Larry Wall is the computer programmer responsible for creating Perl, a powerful general-purpose programming language known for its strengths in text processing. Wall, whose graduate work was in linguistics, designed Perl in 1987 for reports processing and continues to oversee the language's development according to the motto "Larry is always right, even when he was wrong." He also originated the three canonical "virtues" of a good programmer: laziness, impatience, and hubris.
Question: What do you think of Apple?
Larry Wall: Well, Apple has always been, tried to be, at least, the arbiter of good taste and we need some of those. I think that the world would be a much poorer place without Apple as part of the cultural ecosystem. But we also need the other people who keep that from being the only way to do things, because when good taste becomes mandatory, then it's not really good taste any more, it's just manners. In the 20th century, we came out from the 19th century that was very mannered, and there are many novels about how you can have all these good manners on the top and, you know, culturally smooth, but, you know, underneath there's this ferment that doesn't get answered if it can't come out.
So I think going to a more evolutionary approach where Apple has their particular ecological niche that they fill, and others are trying to optimize for different things than just the coolest fashion statement. I think that's healthy to have that kind of diversity and that's really, I guess, my post-modernism poking out again.
Question: How do you feel about software patents?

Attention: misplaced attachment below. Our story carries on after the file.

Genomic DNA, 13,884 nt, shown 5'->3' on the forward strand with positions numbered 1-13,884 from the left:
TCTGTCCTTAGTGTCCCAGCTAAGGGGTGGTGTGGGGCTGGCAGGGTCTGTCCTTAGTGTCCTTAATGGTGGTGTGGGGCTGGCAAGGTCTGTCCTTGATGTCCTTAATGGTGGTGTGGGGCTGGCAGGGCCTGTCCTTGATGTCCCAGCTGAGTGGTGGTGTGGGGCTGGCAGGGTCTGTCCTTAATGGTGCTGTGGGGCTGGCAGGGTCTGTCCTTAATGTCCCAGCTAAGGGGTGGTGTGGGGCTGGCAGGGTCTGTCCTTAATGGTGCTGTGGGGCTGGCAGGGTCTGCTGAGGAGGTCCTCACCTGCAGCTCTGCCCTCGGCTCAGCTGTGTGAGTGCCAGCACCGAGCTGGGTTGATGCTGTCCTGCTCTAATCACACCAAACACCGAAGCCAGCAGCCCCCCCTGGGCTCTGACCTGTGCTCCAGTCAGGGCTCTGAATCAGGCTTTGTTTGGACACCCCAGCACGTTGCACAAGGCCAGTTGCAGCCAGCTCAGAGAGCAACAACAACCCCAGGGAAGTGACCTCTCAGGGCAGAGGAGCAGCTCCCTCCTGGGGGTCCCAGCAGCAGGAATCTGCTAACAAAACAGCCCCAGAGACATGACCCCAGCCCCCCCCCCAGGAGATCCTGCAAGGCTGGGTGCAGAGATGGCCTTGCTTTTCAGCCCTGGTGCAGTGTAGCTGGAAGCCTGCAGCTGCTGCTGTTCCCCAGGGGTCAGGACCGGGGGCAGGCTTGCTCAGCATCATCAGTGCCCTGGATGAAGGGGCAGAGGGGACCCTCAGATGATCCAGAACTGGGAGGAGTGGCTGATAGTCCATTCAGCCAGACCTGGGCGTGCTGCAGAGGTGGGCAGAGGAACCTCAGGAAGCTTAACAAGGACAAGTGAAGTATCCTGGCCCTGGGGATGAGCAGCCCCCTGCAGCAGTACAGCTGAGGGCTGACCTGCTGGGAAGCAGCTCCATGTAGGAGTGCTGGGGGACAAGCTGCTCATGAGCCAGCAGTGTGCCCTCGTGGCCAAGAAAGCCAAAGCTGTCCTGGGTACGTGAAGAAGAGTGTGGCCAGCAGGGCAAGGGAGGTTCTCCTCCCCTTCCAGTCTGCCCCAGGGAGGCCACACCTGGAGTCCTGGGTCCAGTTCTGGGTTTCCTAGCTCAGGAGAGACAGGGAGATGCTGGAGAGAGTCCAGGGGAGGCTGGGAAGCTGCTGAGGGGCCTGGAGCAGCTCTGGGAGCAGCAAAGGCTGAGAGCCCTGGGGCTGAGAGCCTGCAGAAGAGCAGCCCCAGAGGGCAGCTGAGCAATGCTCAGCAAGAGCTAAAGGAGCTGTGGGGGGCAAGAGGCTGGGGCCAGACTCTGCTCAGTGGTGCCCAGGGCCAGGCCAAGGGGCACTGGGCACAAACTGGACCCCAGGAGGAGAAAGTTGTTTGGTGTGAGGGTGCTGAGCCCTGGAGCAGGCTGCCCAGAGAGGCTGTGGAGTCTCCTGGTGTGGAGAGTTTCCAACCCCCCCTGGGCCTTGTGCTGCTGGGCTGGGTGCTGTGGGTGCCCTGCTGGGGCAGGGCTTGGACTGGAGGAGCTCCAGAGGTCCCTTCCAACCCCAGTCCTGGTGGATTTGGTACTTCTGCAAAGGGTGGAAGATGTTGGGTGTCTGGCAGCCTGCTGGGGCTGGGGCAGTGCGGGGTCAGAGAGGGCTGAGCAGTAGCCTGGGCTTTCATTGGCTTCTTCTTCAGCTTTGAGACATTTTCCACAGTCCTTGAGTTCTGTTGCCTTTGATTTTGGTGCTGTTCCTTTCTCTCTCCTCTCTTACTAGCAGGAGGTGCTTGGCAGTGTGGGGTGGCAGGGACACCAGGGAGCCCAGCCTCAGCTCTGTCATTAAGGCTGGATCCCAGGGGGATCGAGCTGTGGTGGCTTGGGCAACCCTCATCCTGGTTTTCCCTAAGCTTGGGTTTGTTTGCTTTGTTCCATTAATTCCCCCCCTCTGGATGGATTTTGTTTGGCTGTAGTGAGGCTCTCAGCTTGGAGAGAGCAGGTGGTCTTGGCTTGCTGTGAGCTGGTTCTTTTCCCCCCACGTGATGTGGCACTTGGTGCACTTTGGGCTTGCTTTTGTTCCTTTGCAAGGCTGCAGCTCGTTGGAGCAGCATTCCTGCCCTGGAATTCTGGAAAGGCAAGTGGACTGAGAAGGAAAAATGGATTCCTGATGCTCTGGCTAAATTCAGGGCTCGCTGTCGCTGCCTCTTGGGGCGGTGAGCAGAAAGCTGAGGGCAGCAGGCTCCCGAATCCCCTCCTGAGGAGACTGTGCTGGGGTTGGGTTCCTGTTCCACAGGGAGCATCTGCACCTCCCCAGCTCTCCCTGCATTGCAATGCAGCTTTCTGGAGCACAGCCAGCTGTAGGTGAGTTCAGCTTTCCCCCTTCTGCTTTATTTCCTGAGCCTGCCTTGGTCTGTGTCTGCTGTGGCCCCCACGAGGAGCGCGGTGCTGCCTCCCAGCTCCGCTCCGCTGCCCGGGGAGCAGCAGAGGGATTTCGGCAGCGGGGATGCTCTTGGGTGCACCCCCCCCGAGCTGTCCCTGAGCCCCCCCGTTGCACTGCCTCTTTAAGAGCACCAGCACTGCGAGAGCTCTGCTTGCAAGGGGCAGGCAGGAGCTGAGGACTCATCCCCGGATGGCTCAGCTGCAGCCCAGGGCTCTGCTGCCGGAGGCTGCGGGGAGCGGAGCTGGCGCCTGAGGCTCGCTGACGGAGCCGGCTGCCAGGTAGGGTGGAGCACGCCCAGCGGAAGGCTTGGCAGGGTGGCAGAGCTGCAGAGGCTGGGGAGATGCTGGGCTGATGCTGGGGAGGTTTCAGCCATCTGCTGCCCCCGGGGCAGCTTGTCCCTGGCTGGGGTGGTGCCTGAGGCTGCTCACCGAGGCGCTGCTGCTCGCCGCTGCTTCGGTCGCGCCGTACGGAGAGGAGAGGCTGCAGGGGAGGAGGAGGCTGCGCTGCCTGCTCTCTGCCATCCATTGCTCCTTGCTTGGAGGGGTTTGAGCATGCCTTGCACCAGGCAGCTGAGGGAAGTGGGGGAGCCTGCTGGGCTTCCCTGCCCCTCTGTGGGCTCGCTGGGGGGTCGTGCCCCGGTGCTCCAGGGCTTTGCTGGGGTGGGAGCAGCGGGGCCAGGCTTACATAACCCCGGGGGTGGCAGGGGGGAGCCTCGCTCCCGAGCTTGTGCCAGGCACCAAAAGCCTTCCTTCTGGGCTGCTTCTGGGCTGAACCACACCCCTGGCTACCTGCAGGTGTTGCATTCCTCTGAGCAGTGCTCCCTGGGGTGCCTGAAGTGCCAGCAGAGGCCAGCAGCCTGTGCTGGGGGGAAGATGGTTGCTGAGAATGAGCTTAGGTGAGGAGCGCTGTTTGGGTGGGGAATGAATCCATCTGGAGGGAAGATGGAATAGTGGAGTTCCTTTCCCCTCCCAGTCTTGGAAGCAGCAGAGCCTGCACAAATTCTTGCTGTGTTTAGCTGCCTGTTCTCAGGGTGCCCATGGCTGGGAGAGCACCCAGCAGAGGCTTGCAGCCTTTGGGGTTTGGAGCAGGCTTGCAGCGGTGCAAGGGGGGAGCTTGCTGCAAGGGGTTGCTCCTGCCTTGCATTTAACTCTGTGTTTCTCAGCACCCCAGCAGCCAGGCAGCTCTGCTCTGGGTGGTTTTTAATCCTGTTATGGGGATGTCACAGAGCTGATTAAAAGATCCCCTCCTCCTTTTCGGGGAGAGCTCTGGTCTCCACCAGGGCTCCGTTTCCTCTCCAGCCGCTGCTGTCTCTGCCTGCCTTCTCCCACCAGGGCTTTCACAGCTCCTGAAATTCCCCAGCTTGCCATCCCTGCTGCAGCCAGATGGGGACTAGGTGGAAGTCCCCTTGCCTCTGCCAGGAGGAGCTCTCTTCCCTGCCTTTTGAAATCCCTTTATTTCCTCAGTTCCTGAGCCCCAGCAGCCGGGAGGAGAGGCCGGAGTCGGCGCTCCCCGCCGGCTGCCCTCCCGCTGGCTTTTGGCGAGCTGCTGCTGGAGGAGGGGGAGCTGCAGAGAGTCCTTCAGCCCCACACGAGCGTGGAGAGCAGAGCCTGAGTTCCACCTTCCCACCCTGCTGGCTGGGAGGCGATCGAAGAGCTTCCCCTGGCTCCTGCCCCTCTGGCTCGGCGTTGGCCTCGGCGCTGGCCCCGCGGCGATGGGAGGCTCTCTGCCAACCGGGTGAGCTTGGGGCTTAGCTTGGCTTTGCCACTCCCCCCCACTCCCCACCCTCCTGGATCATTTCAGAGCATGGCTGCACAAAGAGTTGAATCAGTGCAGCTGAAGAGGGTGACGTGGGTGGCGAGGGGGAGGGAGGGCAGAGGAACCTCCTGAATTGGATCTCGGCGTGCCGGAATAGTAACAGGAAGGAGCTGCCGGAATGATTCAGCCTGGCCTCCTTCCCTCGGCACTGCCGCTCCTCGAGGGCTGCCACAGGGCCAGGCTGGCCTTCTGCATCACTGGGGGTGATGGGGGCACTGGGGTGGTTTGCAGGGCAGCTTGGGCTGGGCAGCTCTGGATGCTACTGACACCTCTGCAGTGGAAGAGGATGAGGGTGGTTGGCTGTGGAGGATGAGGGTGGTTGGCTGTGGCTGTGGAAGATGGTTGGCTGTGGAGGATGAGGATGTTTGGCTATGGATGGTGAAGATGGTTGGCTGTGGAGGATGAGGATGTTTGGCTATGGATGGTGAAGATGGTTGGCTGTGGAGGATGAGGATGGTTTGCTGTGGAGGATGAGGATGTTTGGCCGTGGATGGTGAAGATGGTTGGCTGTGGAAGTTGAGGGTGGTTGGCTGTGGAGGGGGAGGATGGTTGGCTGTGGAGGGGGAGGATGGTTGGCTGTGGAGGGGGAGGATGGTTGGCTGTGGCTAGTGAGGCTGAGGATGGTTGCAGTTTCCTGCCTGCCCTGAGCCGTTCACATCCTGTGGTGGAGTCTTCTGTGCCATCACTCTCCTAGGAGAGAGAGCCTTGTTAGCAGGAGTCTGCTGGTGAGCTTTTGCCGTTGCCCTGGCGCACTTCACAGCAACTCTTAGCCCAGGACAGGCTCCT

Larry Wall: I am very much against the notion of software patents because I do not believe they provide equal protection under the law to the little guy. I consider myself to be one of the little guys. I cannot afford to spend my time researching patents and trying to steer clear of them. And if I did, I would be more liable. So all the creative stuff that I do, I have to completely ignore the patent system and just put it out there and just hope for the best. There's no way, I, as an individual, who's contributing free software to the world, can afford the patent system on that level.
And so I think that there's lots of different arguments you can make about the software patent system. There have been a lot of ridiculous patents on what we would consider to be trivial inventions, and I just can't afford to spend time worrying about it. So I wish software patents, as a technology, would just die and go away.
Now, that's not say hardware patents haven't been useful. I think that they're a little different and putting together a gadget or a machine is the old fashioned kind of invention. But computer programming is more like writing down math formulas, and we don't patent math; we probably shouldn't patent the human genome. Things that are sort of naturally the way the world works, they should just be sort of what everyone has to work with as a fair playing field and I just don't think software patents are a fair playing field right now.
Question: What’s the most overrated language?
Larry Wall: Pretty much every language is overrated by its practitioners and underrated by everyone else; it tends to be fairly tribal. Either a language matches the way you think or it doesn't. So I tend to think that perhaps languages that are pushed for reasons other than the technical merits of the language would tend to fall in that category. Some would label Java with that—though Java is a good language for what it does do—but it's not the be-all and end-all, and no language really is. I've seen people try to do things in Perl that I wouldn't try to do myself and in that sense, in their mind, Perl is more than what they, than what I would rate it as.
So really, any language outside of its realm can be considered overrated, just like, you know, any expert outside of their field starts talking hogwash. So don't listen to me on any subject other than linguistics and computers, I guess. Well, maybe theology.